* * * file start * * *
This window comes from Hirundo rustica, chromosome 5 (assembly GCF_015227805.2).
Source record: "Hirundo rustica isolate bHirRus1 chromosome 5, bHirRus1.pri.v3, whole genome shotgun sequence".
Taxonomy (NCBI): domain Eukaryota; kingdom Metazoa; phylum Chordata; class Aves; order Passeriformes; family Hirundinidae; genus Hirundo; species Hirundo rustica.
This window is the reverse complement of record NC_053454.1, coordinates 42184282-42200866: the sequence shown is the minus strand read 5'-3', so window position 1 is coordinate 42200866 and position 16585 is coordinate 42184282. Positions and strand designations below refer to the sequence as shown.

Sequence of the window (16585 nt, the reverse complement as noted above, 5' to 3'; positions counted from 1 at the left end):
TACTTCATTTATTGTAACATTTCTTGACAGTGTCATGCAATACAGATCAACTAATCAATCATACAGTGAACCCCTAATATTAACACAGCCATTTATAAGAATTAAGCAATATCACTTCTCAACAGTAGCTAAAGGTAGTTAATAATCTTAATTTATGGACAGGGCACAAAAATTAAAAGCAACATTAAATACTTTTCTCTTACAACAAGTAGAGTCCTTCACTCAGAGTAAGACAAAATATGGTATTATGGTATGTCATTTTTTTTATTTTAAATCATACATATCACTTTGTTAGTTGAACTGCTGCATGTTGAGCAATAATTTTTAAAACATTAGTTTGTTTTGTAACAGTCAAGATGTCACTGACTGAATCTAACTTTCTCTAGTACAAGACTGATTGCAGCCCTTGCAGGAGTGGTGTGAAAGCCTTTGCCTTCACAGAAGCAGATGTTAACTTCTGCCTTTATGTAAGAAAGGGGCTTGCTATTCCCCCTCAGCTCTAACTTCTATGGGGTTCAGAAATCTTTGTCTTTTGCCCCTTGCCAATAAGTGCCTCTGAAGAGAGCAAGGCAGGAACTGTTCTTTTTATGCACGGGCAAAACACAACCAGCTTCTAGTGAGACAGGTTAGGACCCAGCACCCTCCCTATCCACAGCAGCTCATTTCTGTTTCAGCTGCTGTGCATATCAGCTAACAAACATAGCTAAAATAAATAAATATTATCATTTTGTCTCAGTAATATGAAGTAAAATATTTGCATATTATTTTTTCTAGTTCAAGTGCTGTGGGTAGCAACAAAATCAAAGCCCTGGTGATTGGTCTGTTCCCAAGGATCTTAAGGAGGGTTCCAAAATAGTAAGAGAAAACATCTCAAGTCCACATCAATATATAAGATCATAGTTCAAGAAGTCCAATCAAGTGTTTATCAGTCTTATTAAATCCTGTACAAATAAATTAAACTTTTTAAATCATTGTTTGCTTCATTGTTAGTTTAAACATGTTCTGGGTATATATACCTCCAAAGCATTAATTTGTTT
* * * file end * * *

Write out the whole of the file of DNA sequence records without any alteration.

This window comes from Hirundo rustica, chromosome 5 (assembly GCF_015227805.2).
Source record: "Hirundo rustica isolate bHirRus1 chromosome 5, bHirRus1.pri.v3, whole genome shotgun sequence".
Taxonomy (NCBI): domain Eukaryota; kingdom Metazoa; phylum Chordata; class Aves; order Passeriformes; family Hirundinidae; genus Hirundo; species Hirundo rustica.
This window is the reverse complement of record NC_053454.1, coordinates 42184282-42200866: the sequence shown is the minus strand read 5'-3', so window position 1 is coordinate 42200866 and position 16585 is coordinate 42184282. Positions and strand designations below refer to the sequence as shown.

Sequence of the window (16585 nt, the reverse complement as noted above, 5' to 3'; positions counted from 1 at the left end):
TACTTCATTTATTGTAACATTTCTTGACAGTGTCATGCAATACAGATCAACTAATCAATCATACAGTGAACCCCTAATATTAACACAGCCATTTATAAGAATTAAGCAATATCACTTCTCAACAGTAGCTAAAGGTAGTTAATAATCTTAATTTATGGACAGGGCACAAAAATTAAAAGCAACATTAAATACTTTTCTCTTACAACAAGTAGAGTCCTTCACTCAGAGTAAGACAAAATATGGTATTATGGTATGTCATTTTTTTTATTTTAAATCATACATATCACTTTGTTAGTTGAACTGCTGCATGTTGAGCAATAATTTTTAAAACATTAGTTTGTTTTGTAACAGTCAAGATGTCACTGACTGAATCTAACTTTCTCTAGTACAAGACTGATTGCAGCCCTTGCAGGAGTGGTGTGAAAGCCTTTGCCTTCACAGAAGCAGATGTTAACTTCTGCCTTTATGTAAGAAAGGGGCTTGCTATTCCCCCTCAGCTCTAACTTCTATGGGGTTCAGAAATCTTTGTCTTTTGCCCCTTGCCAATAAGTGCCTCTGAAGAGAGCAAGGCAGGAACTGTTCTTTTTATGCACGGGCAAAACACAACCAGCTTCTAGTGAGACAGGTTAGGACCCAGCACCCTCCCTATCCACAGCAGCTCATTTCTGTTTCAGCTGCTGTGCATATCAGCTAACAAACATAGCTAAAATAAATAAATATTATCATTTTGTCTCAGTAATATGAAGTAAAATATTTGCATATTATTTTTTCTAGTTCAAGTGCTGTGGGTAGCAACAAAATCAAAGCCCTGGTGATTGGTCTGTTCCCAAGGATCTTAAGGAGGGTTCCAAAATAGTAAGAGAAAACATCTCAAGTCCACATCAATATATAAGATCATAGTTCAAGAAGTCCAATCAAGTGTTTATCAGTCTTATTAAATCCTGTACAAATAAATTAAACTTTTTAAATCATTGTTTGCTTCATTGTTAGTTTAAACATGTTCTGGGTATATATACCTCCAAAGCATTAATTTGTTT